Harry has been at iThinkMedia for over two years and has worked on a number of different clients across varying industries. Harry chats us through his experience in SEO, his predictions for the search industry and his most annoying habits…
I was working as a financial e-commerce analyst for TK Maxx on my university placement year where I learned web analytics and how to understand customer journeys through the web. At the end of my placement, I found temp work at iThinkMedia before going back to uni. I realised my true interest was in websites and understanding customer needs and journeys rather than the career in accounting which I had planned. After working hard and impressing Chris the CEO, he offered me a full time job. The rest is history…
Right now I’m building a new taxonomy for Gumtree’s jobs category (providing categories and attributes for their jobs to sit under). This involves large-scale research to enable us to answer search queries to improve SEO and user experience. It’s exciting because this will be a huge, positive transformation to their site that will undoubtedly lead to great results.
I like how the industry is always evolving; it keeps you on your toes so there is always more to learn. I love the satisfaction of getting tangible results and knowing that you’ve impressed a client, it’s a great feeling.
One thing that bugs me about SEO is that I can’t look at Google search results anymore without thinking about SEO and why I’m being shown each site in the results. SEO won’t get out of my head!
Good question. I’ve always liked the idea of being an architect and designing out-of-this-world houses with all sorts of crazy features and layouts. I could then design myself one of these awesome, unique houses! It could be completely self-sufficient, have fish tanks for walls or a fireman’s pole as a quicker alternative to the stairs.
Personally, I think the craziest thing is that their existence is why I have a job today. Obviously, another company would be in it’s place if they weren’t here, but essentially the whole SEO industry revolves around satisfying the search engine (and the other players too).
On a more fun note, I love how they put ‘Easter eggs’ into their products. For example, there was a hidden game in Android version 5.0 Lollipop. You’d tap on the version number in your phone settings to bring up an Android, lollipop themed version of the renowned Flappy Bird game.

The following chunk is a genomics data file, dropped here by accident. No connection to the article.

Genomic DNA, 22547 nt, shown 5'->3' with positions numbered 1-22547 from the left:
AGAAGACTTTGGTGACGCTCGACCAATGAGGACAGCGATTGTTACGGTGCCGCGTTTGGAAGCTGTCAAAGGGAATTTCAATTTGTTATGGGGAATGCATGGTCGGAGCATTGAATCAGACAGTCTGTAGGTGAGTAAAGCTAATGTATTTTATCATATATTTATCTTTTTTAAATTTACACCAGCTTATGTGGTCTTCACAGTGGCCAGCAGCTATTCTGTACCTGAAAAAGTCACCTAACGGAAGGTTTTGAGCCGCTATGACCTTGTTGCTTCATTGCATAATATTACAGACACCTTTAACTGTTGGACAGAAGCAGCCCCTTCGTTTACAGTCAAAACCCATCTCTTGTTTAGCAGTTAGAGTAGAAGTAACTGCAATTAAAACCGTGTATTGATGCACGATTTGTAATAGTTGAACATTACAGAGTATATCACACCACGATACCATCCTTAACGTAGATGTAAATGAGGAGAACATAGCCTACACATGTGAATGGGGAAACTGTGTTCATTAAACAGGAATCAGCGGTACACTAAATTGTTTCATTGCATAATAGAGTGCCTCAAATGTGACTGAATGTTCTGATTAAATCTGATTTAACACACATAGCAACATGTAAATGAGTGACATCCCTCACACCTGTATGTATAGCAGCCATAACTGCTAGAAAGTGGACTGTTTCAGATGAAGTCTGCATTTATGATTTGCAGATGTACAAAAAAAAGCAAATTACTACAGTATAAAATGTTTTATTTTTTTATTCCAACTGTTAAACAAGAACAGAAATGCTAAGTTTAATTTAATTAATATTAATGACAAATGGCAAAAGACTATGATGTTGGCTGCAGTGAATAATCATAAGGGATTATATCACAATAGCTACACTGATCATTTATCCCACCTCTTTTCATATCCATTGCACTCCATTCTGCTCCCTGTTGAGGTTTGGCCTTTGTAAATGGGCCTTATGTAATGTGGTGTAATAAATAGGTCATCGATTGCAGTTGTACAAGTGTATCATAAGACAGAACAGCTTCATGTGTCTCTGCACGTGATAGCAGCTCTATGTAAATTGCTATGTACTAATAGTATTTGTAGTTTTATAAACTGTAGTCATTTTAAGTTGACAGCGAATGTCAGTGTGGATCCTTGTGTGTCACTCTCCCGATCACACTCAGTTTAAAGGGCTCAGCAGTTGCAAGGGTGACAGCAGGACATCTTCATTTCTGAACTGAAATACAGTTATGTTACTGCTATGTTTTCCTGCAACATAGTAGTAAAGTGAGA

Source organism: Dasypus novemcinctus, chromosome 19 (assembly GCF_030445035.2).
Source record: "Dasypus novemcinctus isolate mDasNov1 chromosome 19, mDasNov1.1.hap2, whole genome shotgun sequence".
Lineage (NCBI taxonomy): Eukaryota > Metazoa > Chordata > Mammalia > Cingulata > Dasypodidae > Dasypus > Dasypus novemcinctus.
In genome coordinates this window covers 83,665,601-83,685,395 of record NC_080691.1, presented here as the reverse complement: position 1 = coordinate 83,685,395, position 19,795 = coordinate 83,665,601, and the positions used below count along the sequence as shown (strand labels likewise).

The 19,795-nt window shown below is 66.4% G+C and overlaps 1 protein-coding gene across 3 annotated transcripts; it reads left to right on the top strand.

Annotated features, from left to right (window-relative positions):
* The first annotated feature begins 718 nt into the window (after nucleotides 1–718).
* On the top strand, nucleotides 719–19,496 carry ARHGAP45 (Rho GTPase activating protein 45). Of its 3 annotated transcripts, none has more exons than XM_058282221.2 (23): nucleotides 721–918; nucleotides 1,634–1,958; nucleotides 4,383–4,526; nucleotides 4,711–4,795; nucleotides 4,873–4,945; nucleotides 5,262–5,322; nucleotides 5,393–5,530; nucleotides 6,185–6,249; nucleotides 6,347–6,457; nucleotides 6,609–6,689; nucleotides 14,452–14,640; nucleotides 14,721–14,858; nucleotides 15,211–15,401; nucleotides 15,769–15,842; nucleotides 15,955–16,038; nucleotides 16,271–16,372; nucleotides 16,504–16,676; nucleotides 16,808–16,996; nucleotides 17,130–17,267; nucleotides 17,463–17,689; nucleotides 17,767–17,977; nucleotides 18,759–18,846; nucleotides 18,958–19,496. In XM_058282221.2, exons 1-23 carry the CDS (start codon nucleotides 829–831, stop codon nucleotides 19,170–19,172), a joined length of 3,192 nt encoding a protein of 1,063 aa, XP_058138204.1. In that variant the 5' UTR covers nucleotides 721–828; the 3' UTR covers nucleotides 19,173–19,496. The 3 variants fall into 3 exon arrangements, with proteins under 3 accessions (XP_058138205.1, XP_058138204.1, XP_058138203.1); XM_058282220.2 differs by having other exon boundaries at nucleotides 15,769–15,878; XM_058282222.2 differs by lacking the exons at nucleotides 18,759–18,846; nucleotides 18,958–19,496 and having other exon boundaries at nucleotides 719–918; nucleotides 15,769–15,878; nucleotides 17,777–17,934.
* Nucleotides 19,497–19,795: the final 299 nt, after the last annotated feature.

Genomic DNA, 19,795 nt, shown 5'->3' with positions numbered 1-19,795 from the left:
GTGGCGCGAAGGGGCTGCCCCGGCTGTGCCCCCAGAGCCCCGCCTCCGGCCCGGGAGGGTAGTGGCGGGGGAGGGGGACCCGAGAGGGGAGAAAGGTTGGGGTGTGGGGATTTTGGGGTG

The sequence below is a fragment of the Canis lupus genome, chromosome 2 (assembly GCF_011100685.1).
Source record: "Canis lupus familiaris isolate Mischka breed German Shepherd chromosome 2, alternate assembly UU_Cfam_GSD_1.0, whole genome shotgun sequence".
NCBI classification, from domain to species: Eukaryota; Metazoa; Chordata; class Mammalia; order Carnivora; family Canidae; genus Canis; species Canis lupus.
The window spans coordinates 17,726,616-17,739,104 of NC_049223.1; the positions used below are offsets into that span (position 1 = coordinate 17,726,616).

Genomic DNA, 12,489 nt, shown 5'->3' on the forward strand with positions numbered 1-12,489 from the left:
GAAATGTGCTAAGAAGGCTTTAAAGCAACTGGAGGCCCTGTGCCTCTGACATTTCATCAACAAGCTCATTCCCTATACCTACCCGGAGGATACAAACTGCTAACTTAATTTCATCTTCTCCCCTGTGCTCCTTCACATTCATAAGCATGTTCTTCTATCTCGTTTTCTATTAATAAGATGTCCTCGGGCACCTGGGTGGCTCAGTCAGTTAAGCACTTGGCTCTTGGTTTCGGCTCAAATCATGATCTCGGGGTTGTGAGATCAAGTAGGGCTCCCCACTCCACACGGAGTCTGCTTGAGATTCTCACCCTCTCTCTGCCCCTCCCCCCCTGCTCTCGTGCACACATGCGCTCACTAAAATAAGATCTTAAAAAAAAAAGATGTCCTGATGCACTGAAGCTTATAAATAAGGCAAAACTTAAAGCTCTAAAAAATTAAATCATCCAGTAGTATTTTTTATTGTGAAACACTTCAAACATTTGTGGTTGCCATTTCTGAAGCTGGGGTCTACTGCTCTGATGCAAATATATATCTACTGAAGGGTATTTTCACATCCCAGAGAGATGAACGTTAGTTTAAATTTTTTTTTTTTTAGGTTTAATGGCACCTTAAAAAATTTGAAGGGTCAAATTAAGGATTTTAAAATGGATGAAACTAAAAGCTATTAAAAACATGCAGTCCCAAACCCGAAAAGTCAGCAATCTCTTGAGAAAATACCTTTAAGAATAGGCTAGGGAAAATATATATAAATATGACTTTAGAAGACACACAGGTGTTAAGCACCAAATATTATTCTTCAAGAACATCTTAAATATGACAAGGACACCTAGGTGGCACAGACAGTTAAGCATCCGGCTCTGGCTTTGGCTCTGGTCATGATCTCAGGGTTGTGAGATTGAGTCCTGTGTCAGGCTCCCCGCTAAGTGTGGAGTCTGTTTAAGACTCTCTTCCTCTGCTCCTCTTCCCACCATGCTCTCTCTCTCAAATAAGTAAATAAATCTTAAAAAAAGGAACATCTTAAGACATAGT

Big data is one of my strengths. I have the ability to take on large project briefs while anticipating and mitigating risks from the beginning. I can slice and dice large amounts of data with confidence to ensure bulk projects are delivered error-free.
I’m the go-to-guy in the office for any help with Excel. I also am very particular about providing clean and presentable Excel documents. Working in this industry, we often don’t mind ugly files and sifting through data, but for a client I think it makes a world of difference to make them as clear and digestible as possible.
One of my habits is always snooping to see if there’s office treats or spare food around. It annoys me because it clashes with my attempted ‘healthy lifestyle’ challenge. For everyone else, it’s annoying because I constantly go on about being healthy and then go and eat all the office treats anyway!
In all honesty, I think it will be fundamentally the same. The core basics will remain intact; optimising sites with relevant keywords, satisfying searchers’ needs with content, having a ‘technically sound’ site and signalling to search engines you are a reputable source for a topic by attracting links from other reputable sources.
However, I think the importance of semantics (the meaning behind the words we use) will continue to grow. As search behaviour evolves with mobile and voice it is only going to get more important that we help search engines to understand our content. Not enough people are effectively implementing Schema Mark-up in the industry right now. Schema is code added to your site that helps explain to search engines what your vocabulary actually means. It then enables them to serve up better results for users, everybody wins.
Also, we know that the mobile-first index is coming. Ultimately, we’ll have to be even more considerate of the mobile experience and make sure content is not stripped from mobile versions of sites. Again, the basics won’t change, but we have to keep mobile at the front of our minds.
Of course, I enjoy keeping up to date the industry trends and I’ve gone the last two years. It’s great to get out the office and see what people have been working on in the industry. I’m particularly excited to see the interview with Gary Illyes from Google!